THE ATROCITY ARCHIVES (2004) by Charles Stross
This edition also includes the novella THE CONCRETE JUNGLE.
involved in a reading circle. Last month we discussed THE ATROCITY
ARCHIVES. We had an interesting chat, some issues came up, but in the
end the book didn't make a deep or lasting impression on me.
Basically, it's a mash-up of Len Deighton's Cold War spy thrillers and H.P.Lovecraft's nightmarish fantasies.
hacker/sysadmin is hired by super-secret British agency "The Laundry"
to fight Monsters From Beyond... while he also fights the bureaucracy
and middle-management in his own workplace. Instead of preventing World
War III, The Laundry tries to prevent a supernatural Judgment Day.
see why this book might be a hit with IT industry people. It could
easily be the wish-fulfilment fantasy of a downtrodden office worker,
longing to escape the boredom and exploitation. And if that's what you
want, the book delivers.
I also appreciate the refreshing deadpan humor of the protagonist living in unglamorous squalor, wrestling with petty bureaucracy, while desperately trying to save the world. (You won't find any such laughs -- or any laughs at all -- in a typical H.P. Lovecraft story.)
But is THE ATROCITY ARCHIVES more than
just a playful genre mix? Does it have something to say? Well... I couldn't find it.
There are references to Nazi atrocities as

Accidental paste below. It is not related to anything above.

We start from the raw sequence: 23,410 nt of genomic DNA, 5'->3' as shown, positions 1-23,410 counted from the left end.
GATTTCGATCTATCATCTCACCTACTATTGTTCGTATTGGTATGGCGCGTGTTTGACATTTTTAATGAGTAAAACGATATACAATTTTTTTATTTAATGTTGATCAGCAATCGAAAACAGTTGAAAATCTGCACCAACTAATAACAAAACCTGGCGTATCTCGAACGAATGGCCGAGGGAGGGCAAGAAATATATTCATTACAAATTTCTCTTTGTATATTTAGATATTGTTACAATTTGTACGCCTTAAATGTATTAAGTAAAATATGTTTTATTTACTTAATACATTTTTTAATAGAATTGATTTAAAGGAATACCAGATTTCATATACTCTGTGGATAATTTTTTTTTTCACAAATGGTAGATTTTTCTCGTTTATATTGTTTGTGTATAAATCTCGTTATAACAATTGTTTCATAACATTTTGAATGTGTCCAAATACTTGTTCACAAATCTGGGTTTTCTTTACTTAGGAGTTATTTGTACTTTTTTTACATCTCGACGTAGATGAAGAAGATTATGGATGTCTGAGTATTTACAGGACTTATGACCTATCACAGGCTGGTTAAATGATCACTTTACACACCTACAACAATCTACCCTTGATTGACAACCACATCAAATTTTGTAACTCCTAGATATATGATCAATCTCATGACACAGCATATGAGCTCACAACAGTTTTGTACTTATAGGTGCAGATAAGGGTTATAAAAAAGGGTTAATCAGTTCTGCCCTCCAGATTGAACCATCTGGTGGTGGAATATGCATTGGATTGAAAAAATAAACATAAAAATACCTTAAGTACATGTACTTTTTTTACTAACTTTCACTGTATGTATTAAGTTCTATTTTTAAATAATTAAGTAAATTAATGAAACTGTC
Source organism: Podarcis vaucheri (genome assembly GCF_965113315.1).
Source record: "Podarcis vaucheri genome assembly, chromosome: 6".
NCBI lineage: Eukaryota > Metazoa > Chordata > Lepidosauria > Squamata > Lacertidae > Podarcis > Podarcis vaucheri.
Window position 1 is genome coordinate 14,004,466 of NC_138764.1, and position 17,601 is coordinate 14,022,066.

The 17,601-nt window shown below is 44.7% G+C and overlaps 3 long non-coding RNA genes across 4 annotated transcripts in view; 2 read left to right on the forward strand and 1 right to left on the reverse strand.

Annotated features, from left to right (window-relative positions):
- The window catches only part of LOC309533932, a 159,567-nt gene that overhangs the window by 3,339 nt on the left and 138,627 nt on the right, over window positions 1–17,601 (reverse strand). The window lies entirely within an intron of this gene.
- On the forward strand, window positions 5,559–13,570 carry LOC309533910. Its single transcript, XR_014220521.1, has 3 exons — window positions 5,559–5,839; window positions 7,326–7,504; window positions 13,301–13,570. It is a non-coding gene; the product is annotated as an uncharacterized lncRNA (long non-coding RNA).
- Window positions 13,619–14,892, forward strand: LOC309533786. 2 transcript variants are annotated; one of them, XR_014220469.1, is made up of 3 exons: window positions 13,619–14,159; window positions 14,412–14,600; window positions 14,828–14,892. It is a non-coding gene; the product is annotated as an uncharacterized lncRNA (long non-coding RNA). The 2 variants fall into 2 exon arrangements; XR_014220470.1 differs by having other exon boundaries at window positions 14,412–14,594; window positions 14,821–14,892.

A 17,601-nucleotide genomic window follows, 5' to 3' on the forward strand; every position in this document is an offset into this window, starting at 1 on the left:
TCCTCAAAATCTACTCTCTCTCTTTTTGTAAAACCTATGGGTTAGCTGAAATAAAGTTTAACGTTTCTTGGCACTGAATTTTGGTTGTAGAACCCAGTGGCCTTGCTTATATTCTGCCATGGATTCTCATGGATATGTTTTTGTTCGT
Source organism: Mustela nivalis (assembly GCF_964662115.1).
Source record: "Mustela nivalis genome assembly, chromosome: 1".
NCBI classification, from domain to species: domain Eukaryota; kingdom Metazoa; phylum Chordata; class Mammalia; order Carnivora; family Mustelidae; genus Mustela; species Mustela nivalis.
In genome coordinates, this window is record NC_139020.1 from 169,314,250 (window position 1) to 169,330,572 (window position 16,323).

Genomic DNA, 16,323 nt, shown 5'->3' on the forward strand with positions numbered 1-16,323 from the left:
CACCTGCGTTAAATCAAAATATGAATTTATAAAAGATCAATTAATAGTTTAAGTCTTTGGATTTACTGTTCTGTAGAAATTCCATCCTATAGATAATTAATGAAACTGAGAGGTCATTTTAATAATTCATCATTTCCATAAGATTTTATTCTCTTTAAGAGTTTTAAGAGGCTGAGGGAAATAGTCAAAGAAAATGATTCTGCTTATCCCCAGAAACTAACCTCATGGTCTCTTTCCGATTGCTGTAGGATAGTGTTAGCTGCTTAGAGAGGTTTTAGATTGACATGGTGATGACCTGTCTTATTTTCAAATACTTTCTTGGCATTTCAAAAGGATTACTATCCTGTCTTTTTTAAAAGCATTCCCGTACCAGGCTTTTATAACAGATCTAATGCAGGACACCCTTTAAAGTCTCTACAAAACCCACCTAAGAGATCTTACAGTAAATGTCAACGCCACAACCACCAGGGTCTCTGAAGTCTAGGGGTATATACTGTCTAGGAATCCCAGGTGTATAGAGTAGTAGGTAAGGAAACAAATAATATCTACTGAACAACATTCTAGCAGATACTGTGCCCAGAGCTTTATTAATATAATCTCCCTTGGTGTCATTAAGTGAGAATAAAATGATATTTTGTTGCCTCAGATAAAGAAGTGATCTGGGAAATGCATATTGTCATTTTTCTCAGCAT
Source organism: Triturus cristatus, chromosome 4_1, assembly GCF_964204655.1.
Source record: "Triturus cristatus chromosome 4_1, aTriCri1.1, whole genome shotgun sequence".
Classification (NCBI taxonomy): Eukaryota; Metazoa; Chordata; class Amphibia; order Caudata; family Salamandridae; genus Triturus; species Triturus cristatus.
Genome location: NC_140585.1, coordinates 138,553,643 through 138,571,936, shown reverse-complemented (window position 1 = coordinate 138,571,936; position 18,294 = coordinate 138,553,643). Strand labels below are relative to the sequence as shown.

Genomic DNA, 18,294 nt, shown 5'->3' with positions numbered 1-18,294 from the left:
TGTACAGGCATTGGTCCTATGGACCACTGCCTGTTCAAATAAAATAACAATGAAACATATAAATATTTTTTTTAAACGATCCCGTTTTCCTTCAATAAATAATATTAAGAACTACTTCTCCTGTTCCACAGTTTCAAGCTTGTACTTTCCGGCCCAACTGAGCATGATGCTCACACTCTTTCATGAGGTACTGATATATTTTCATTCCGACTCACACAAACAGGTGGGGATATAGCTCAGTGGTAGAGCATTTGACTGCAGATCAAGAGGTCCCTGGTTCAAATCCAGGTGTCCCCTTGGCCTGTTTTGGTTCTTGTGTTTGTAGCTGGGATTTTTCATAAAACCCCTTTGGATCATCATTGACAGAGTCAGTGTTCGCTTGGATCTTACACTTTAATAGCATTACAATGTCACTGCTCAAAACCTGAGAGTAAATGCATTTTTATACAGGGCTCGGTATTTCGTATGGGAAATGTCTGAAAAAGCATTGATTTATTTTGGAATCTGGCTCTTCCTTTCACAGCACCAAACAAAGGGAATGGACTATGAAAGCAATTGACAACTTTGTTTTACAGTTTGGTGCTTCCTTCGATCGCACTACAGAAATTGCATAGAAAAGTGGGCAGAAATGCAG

part of an occult plot to awaken those Monsters From Beyond... and
that's where the whole premise fails to really grab me.
once you get the reader thinking about Hitler and the Holocaust, while
you try to paint such real-life horrors as plot points to support an
imaginary (and flimsy) Lovecraftian bogeyman, there's a clash between
real and fictional monsters.
Since real Nazis are much worse than non-existent Shoggoths or Cthulhus, reality beats fiction hands down.
book's frequent references to the Cold War create the same jarring
clash between real fears and fictional ones. No tentacled monster can scare me like the threat of World War III actually did -- not because the author isn't trying hard enough! -- but because it's a whole different weight class.
Perhaps the story would
work for me if I didn't read history books, or hadn't grown up during
the Cold War?
Recommended as light (nerdy) entertainment for fans of mash-ups.
FOOTNOTE: Many of Charles Stross's short stories have been made available for free online reading by the author. They are listed HERE:
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